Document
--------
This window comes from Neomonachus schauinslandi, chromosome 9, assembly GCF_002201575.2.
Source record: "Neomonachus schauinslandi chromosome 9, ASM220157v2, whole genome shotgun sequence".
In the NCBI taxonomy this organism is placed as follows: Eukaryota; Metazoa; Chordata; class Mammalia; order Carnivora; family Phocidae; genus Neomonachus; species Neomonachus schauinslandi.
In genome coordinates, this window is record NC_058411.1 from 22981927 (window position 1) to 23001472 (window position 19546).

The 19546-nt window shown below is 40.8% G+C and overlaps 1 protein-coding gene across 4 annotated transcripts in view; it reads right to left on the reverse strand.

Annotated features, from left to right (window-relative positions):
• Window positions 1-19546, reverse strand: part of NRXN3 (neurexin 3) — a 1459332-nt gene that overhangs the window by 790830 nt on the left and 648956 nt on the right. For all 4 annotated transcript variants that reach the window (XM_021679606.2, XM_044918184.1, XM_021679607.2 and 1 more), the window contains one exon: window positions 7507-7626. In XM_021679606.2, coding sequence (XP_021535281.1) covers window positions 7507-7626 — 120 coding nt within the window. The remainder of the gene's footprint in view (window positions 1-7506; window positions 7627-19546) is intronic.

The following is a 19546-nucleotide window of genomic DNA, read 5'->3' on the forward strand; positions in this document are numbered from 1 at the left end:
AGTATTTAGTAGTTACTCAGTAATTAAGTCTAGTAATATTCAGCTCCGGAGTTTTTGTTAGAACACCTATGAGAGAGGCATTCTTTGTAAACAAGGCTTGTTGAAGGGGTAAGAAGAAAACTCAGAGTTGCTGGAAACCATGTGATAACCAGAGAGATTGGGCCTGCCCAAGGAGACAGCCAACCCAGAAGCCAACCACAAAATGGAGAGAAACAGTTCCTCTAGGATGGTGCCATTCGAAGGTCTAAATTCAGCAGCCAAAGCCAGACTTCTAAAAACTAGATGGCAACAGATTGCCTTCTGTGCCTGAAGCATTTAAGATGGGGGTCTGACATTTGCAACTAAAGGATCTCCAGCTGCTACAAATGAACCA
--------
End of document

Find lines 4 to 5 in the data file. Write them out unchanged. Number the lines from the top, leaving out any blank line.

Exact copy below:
In genome coordinates, this window is record NC_058411.1 from 22981927 (window position 1) to 23001472 (window position 19546).

The 19546-nt window shown below is 40.8% G+C and overlaps 1 protein-coding gene across 4 annotated transcripts in view; it reads right to left on the reverse strand.